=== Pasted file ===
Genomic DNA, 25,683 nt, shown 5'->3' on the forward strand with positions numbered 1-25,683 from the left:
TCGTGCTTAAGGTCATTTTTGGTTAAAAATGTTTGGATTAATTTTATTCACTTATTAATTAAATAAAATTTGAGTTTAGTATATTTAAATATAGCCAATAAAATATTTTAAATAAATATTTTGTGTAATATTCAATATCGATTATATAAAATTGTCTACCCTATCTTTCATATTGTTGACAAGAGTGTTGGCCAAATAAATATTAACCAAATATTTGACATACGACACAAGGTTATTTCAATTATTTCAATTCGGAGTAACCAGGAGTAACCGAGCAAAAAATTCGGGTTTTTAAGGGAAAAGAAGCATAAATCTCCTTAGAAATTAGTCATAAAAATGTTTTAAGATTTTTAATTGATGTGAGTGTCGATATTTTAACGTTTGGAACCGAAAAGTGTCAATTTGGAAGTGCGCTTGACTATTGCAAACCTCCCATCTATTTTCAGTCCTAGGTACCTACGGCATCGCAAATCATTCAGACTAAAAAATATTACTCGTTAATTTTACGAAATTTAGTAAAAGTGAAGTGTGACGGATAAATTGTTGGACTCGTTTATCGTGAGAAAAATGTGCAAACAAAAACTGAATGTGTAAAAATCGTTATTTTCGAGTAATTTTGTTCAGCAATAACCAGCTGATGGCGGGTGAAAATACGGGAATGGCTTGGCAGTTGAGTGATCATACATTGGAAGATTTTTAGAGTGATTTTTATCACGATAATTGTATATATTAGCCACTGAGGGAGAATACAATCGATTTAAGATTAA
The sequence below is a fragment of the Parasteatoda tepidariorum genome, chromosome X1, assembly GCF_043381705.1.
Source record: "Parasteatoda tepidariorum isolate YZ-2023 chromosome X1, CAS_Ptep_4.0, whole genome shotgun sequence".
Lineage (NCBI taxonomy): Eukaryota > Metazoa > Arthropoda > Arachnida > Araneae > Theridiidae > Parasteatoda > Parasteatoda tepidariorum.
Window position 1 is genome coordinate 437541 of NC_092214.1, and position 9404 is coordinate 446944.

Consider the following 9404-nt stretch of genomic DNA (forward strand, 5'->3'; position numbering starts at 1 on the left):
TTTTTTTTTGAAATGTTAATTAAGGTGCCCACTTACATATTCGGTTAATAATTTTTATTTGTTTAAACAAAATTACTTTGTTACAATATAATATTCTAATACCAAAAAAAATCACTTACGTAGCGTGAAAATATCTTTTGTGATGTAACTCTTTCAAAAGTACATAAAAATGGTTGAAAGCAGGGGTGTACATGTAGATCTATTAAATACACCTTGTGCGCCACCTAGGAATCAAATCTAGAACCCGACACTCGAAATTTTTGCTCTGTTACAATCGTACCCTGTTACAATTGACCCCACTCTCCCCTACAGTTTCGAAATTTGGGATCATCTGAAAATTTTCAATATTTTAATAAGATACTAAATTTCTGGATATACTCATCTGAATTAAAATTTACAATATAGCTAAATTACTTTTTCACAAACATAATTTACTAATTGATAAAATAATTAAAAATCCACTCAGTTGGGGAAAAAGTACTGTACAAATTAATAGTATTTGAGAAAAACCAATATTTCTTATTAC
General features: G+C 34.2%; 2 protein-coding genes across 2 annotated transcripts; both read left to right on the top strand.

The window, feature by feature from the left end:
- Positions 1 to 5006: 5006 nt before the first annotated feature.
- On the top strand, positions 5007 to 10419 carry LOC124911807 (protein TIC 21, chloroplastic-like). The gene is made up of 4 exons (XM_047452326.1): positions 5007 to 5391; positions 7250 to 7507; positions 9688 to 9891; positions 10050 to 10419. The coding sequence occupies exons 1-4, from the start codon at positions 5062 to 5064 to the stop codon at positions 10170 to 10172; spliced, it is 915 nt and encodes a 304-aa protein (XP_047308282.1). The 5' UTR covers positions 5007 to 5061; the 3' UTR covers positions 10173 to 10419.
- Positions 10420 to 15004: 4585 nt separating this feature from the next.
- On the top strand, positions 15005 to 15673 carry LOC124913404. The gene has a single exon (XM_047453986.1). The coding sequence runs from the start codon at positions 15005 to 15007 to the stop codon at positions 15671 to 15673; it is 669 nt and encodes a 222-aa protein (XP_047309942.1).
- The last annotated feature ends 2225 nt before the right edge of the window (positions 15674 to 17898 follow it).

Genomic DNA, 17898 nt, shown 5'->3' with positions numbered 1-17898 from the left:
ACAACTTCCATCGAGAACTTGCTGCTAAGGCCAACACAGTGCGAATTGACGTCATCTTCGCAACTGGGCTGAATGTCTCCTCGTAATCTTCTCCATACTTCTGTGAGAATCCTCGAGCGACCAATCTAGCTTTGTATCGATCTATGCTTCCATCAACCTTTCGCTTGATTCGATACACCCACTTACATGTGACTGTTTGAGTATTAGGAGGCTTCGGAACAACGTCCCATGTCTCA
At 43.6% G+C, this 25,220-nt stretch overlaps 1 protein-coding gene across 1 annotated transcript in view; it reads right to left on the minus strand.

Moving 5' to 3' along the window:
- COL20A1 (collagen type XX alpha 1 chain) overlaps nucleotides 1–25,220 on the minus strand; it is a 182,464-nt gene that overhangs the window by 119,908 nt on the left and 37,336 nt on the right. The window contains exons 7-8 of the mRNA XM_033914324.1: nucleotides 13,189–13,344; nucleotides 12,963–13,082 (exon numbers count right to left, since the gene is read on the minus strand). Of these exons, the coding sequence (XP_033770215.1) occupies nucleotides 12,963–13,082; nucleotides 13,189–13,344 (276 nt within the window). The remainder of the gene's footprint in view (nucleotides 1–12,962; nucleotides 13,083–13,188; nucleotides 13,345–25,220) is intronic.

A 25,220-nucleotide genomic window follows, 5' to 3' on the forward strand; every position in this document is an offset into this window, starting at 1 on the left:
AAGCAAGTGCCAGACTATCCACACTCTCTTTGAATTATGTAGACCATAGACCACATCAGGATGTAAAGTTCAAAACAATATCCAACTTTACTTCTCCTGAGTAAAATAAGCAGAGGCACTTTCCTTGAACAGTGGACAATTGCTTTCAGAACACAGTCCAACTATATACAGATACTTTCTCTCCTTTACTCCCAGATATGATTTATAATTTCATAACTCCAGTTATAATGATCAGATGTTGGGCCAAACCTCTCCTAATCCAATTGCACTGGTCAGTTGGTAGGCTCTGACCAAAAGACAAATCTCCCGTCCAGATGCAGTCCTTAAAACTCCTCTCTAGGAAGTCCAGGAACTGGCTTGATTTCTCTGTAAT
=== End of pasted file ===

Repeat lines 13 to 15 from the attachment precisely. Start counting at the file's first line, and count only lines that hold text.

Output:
- Positions 10420 to 15004: 4585 nt separating this feature from the next.
- On the top strand, positions 15005 to 15673 carry LOC124913404. The gene has a single exon (XM_047453986.1). The coding sequence runs from the start codon at positions 15005 to 15007 to the stop codon at positions 15671 to 15673; it is 669 nt and encodes a 222-aa protein (XP_047309942.1).
- The last annotated feature ends 2225 nt before the right edge of the window (positions 15674 to 17898 follow it).